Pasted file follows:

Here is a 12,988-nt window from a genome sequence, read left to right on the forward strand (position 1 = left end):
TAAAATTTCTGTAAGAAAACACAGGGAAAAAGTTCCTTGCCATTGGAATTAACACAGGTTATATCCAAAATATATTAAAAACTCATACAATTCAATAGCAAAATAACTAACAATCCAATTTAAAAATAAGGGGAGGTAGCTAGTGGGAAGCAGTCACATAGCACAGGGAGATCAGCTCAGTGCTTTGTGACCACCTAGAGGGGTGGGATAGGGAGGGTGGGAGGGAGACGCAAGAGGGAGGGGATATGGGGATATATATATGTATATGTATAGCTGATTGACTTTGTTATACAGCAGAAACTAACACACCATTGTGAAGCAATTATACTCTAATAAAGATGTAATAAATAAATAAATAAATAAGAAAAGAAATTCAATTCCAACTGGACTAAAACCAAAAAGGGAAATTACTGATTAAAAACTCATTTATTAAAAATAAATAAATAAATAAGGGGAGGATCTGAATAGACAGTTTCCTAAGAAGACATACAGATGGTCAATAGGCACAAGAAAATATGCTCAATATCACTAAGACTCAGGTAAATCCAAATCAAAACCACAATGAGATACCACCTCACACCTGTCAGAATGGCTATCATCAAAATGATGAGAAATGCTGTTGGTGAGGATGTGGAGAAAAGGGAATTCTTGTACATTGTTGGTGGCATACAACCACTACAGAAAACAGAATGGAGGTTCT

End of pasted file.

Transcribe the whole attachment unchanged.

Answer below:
Here is a 12,988-nt window from a genome sequence, read left to right on the forward strand (position 1 = left end):
TAAAATTTCTGTAAGAAAACACAGGGAAAAAGTTCCTTGCCATTGGAATTAACACAGGTTATATCCAAAATATATTAAAAACTCATACAATTCAATAGCAAAATAACTAACAATCCAATTTAAAAATAAGGGGAGGTAGCTAGTGGGAAGCAGTCACATAGCACAGGGAGATCAGCTCAGTGCTTTGTGACCACCTAGAGGGGTGGGATAGGGAGGGTGGGAGGGAGACGCAAGAGGGAGGGGATATGGGGATATATATATGTATATGTATAGCTGATTGACTTTGTTATACAGCAGAAACTAACACACCATTGTGAAGCAATTATACTCTAATAAAGATGTAATAAATAAATAAATAAATAAGAAAAGAAATTCAATTCCAACTGGACTAAAACCAAAAAGGGAAATTACTGATTAAAAACTCATTTATTAAAAATAAATAAATAAATAAGGGGAGGATCTGAATAGACAGTTTCCTAAGAAGACATACAGATGGTCAATAGGCACAAGAAAATATGCTCAATATCACTAAGACTCAGGTAAATCCAAATCAAAACCACAATGAGATACCACCTCACACCTGTCAGAATGGCTATCATCAAAATGATGAGAAATGCTGTTGGTGAGGATGTGGAGAAAAGGGAATTCTTGTACATTGTTGGTGGCATACAACCACTACAGAAAACAGAATGGAGGTTCT